The Kansas state Supreme Court on Friday deemed a state law which aims to keep gambling machines away from bars and other businesses as unconstitutional since it was too broad and could similarly apply even to common machines as computers and games like “Twister” and “Chutes and Ladders”. The law that was attacked by the court was a part of an act that came in 2007 which also allowed slot machines and casinos owned by the state at horse and dog racing tracks. The provisions for slots and casinos will not be affected by the unanimous ruling of the court; however an opportunity has been opened by the decision for legislators to revise these in the future.
The ruling of the Supreme Court challenged a law that illegalized “grey machines” and any statutes that allowed the Kansas Lottery to confiscate them and make the act of placing these machines in a place where they can be accessed by the public a felony. A grey machine is defined by the first law as an electronic, mechanical or electro-mechanical device which can be used for the act of gambling if the lottery hasn’t authorized it or it isn’t linked to the central computer of the lottery or if it is capable of simulating a game which is played on a legal gambling machine. And according to Justice Eric Rosen, any computer, including the one he used to record the court’s opinion, would qualify as a grey device described by the law.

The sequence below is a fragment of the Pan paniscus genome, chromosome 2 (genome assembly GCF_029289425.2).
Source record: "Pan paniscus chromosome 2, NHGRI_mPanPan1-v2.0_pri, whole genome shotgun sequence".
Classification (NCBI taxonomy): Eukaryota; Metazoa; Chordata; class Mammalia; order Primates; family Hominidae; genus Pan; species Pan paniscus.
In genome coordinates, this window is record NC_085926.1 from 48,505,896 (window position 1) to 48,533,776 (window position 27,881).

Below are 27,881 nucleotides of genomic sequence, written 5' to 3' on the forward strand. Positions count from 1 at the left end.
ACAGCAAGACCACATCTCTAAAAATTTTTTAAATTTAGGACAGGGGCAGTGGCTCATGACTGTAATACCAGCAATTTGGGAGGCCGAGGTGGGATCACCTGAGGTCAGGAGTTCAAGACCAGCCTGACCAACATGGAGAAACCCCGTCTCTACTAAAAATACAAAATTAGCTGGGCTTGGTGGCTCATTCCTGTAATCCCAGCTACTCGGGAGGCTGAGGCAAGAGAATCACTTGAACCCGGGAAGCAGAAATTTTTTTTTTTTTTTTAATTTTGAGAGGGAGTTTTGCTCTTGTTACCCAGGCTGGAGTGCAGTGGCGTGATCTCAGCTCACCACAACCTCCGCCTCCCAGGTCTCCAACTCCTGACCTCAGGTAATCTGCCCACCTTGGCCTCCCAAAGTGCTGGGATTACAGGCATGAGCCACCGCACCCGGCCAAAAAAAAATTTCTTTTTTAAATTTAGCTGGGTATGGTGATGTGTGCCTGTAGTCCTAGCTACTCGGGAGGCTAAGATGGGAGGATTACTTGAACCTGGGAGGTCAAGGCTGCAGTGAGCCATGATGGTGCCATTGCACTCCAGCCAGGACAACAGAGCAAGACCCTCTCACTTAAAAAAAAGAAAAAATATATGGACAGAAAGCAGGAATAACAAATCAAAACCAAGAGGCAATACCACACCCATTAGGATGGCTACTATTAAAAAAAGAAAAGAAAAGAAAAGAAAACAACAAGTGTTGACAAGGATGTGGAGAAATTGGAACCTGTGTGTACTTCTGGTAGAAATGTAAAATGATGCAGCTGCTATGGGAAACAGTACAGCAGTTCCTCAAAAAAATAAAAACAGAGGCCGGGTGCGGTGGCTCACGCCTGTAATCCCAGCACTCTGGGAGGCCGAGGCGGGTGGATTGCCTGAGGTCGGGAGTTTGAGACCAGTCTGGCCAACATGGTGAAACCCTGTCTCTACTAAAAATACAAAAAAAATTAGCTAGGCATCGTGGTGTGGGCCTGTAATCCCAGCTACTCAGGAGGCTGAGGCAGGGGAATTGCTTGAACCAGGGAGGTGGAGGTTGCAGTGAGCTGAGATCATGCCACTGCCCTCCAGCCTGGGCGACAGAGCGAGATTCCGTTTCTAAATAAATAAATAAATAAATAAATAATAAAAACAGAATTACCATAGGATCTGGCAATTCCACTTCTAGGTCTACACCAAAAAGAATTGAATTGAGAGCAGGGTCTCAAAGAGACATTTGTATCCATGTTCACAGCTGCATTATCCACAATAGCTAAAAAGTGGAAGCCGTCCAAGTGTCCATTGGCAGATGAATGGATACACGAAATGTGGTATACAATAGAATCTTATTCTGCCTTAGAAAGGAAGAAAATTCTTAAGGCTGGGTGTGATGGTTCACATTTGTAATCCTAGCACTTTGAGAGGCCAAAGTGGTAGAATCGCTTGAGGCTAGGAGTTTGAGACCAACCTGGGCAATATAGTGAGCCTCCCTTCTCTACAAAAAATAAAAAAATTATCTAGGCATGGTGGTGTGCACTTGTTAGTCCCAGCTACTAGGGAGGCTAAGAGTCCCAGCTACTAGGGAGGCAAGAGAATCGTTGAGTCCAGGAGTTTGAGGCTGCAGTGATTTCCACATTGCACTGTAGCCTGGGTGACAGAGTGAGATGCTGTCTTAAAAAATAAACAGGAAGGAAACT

Rosen wrote that even telephones can be used for the act of placing bets and both ‘Twister’ and ‘Chutes and Ladders’ were children’s games which used spinners, which are mechanical devices that can be used for gambling. Even before the law came in 2007, non-lottery gambling machines in bars and other businesses were outlawed in Kansas along with making the possession and usage of devices used for gambling illegal. However, a Lindsborg attorney, Rebecca Rice said that those older laws needed the state to establish that the machines were actually being used for gambling purposes.